We had our office kick off meeting last week with several local developers there to discuss construction projects and the planned Sound Transit expansion.
One of the speakers was Jim Melby, the president of Kemper Development. They are expanding their project downtown Bellevue with additional shops, restaurants, office space, hotels, apartments and much more. What really struck me during Jim’s talk was the amount of time and money spent on parking.
Even Jim laughed about how focused they were on it, but as he talked, I realized what a big deal it is and how it is a perfect metaphor for our businesses.
As the consumer, how often do you pay attention to the parking garage? Do you enjoy it or endure it? On the one hand it seems insignificant, yet it is the one element that virtually everyone who visits the project will experience.
It is also the first impression and the last impression. Two key elements that shape the entire experience and influence, whether or not we come back or refer others.
Seem like a stretch to relate this back to your business? Consider this:
- It sets the tone and expectations: A beautiful, well-lit parking garage tells you that you are in a nice place and sets the expectations for an enjoyable experience. What is your first impression with clients? Are you on time, well dressed and prepared or are you late, frazzled and distracted? Do you follow-up after the appointment with a thank you note and email summarizing the meeting and next steps? Or are you on to the next one leaving the client to figure out what’s next? These 2 experiences are the book ends of your client relationship and effect everything that happens in between.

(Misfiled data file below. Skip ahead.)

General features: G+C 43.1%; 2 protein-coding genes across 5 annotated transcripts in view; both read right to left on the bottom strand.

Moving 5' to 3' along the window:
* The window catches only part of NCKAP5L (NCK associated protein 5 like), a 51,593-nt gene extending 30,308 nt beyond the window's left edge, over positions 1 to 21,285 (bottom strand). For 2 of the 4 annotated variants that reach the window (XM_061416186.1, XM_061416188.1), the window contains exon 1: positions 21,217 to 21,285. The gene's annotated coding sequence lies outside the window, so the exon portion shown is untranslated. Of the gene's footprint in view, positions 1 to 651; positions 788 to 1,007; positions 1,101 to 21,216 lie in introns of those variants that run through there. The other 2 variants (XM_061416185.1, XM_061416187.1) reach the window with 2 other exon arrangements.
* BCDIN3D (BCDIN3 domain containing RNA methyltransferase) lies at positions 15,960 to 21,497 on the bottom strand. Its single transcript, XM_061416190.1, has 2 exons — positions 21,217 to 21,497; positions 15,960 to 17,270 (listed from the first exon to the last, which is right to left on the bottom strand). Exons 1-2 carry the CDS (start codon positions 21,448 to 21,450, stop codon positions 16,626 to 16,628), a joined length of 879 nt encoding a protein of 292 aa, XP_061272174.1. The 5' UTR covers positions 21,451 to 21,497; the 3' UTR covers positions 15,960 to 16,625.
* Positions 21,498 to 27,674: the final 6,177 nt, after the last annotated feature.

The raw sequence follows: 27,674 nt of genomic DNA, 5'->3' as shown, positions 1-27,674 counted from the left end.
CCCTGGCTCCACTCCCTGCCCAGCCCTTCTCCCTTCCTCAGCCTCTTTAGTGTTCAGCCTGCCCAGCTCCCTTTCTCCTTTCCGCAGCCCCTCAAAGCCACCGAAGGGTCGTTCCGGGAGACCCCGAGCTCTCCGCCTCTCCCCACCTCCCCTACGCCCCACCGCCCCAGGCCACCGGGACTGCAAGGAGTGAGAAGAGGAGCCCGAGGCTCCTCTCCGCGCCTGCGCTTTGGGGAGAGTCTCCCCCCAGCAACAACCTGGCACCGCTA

- Make it easy for your clients: Jim talked about having a ramp at the side of the garage so that you can turn off on the level you want rather than spiraling down via hairpin turns that make you nauseous. The support columns will be place at the head of the parking stall rather than the middle so that you are less likely to hit them with your car. How do you make it easy for your client? Do you send them marketing and closing timelines so that they know what will be happening when?
- Make them feel safe and valued: They paint the garage white and light it so that their clients feel safe and not like they are in a dungeon waiting for someone to leap out from behind the next corner. Not only does it make their consumer feel safe, but it sends a message that they are valued and they genuinely want them there. Do your clients feel like they are participating in the wild west of real estate or do they feel safe and secure knowing that you have a process? A process let’s your clients know that their interests are protected and you value them as a person vs viewing them as your next paycheck.
- Make it easy for them to find you: In this next phase they are adding more elevators making it easier to access amenities. Do your clients know when they can reach you? Do you have regular communication schedules such as Monday listing updates? Don’t make them work too hard for the info.
Ever wonder why it seems like you are trying it push a boulder uphill in your business? Maybe you are blocking your momentum by ignoring seemingly small things that make a big difference.
Take a few minutes to look at your business from your clients perspective. What are the seemingly small things that are actually opportunities to have a huge impact?
Sometimes the solution to growing your business is easier and closer than you think.
Nicole Mangina is a Windermere Real Estate broker on the Eastside out of the Bellevue Commons office. She is also a success mentor who coaches you through the three keys to success and achieving your goals. Visit her real estate website and her website, The Success Perspective. If you have any questions about her work, feel free to email her at nicole at nicolemangina dot com
Make sure you check out her original blog post!